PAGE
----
I've learned to expect more from CNBC than the incessantly sensationalist reporting and insipid banalities that are the norm for most broadcast media. After all, CNBC is the main broadcast source of information for business and financial leaders, with its second-by-second stock quotes and up-to-the-minute breaking business news updates.
So I eagerly tuned in to CNBC's Special Report, "Divorce Wars," on Tuesday night. The program had been widely advertised: "CNBC goes inside the confidential world of multi-million dollar divorce revealing the secrets of winning and losing on a battlefield of emotional pain and financial gain." A former AAML national president, Gerry Nissenbaum, and unbiquitous publicity hound Raoul Felder, along with two divorcee bottom-feeders who've been hawking their wares on the Internet (a "divorce insurance" broker, and a "divorce funding" broker who takes a percentage of the recovery -- how unethical is that?!!), were slated to enlighten viewers with their perspectives.
Having handled a fair number of high-asset divorces and pre-nups myself, I'm still not crazy enough to think I've got a monopoly on knowledge or insight on representing the super-rich. And I figured, even if I didn't learn anything really new or fresh from the show, at least Gerry (a first-class Boston lawyer) would share an interesting tidbit of information and Raoul would be, well, Raoul.
Wrong. Gerry didn't have much of a chance to say anything except comment on the case of a bitter, unpleasant woman whose settlement agreement he was able to bust open on fraud grounds. Raoul was more subdued than usual, and the two get-rich-off-other-people's-misery non-professionals came across as sleazy as I expected.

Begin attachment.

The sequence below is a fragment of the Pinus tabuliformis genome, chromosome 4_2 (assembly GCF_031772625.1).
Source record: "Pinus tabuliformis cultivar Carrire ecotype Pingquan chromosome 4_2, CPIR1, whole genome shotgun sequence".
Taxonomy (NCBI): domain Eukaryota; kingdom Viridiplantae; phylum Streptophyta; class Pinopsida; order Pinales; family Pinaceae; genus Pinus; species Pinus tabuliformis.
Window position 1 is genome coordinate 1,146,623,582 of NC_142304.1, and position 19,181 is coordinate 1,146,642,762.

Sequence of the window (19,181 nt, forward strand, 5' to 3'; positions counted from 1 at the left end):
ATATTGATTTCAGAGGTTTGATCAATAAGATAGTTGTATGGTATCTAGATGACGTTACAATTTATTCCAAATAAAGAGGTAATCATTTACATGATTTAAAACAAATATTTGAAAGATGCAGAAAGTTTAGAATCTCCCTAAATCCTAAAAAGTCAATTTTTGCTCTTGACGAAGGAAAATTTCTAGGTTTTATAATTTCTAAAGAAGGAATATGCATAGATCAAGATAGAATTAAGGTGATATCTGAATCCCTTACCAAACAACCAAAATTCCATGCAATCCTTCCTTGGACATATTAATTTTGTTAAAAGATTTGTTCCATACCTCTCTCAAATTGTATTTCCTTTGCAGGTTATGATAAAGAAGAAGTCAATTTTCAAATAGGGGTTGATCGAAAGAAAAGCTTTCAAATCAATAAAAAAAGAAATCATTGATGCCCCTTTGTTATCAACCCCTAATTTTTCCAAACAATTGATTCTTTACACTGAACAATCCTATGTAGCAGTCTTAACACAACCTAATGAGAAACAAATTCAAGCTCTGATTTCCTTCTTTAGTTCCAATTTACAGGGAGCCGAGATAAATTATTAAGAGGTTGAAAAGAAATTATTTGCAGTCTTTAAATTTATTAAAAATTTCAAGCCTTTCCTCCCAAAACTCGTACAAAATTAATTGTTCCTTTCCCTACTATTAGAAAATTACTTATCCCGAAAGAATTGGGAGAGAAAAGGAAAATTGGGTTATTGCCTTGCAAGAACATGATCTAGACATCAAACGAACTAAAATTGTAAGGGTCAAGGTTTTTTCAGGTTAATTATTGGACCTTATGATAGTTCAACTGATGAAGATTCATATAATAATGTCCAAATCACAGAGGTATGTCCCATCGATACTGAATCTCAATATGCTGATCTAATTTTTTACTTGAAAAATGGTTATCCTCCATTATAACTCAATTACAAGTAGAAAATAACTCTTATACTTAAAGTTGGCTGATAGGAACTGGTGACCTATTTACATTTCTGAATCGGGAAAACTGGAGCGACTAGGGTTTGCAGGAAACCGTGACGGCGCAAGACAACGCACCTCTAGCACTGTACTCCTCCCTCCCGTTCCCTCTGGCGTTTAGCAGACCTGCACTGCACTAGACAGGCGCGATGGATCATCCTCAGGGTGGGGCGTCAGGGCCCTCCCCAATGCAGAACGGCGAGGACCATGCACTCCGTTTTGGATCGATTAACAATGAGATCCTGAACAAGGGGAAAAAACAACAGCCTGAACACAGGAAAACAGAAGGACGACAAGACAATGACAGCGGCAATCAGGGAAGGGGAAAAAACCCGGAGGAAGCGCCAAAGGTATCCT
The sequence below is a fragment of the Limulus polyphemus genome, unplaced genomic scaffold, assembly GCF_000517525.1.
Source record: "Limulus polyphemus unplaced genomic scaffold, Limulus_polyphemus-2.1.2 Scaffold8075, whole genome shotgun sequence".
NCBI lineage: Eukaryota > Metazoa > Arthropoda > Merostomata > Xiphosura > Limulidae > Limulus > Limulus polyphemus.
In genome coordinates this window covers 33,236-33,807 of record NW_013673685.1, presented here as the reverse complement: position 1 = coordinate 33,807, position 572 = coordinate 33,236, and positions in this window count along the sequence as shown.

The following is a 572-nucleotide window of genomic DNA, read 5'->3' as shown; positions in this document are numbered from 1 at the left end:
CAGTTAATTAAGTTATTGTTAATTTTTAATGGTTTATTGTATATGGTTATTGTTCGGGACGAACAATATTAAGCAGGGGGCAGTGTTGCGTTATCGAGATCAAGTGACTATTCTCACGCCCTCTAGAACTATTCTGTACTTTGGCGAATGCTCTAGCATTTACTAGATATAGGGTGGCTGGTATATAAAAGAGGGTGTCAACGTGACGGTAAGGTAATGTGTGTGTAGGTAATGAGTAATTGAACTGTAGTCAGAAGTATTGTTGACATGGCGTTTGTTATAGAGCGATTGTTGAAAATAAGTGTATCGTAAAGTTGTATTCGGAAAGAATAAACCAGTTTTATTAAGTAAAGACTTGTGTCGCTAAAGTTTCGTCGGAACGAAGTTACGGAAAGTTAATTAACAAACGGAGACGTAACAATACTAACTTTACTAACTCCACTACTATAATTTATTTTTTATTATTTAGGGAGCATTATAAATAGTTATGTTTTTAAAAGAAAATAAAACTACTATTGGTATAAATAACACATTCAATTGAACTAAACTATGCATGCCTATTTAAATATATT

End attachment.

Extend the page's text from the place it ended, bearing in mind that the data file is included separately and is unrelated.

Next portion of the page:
Then there were the wronged clients. Gerry's client, the kind of sour, angry person no one in their right mind wants to deal with unless they have the patience of Job (like Gerry). The whiny CEO who didn't heed anyone's advice to get a pre-nup and was later shocked -shocked! - when his bride not only divorced him, but now has a substantial book value that rivals the Forbes' 500. Then there was the - oh my God can you believe it? - fabricated case of child pornography planted into an unsuspecting husband's computer while he was off on a business trip, that took a team of experts, 81 trial days, and millions of dollars to disprove.
Of course, I can't omit to mention the reporter for this special program. (Each time she intoned the word, "MILL-yon," I wanted to throw something at the TV.) Her claim that no one in the world of high-end divorces of business leaders wants to talk about their experience, and how secretive that world is, is belied by the headlines. The Perelman divorce. The Mark Hurd fiasco. The "Dodger" divorce of the McCourts. Yeah, right. Need I continue?
I swear, CNBC fell mighty short on this one.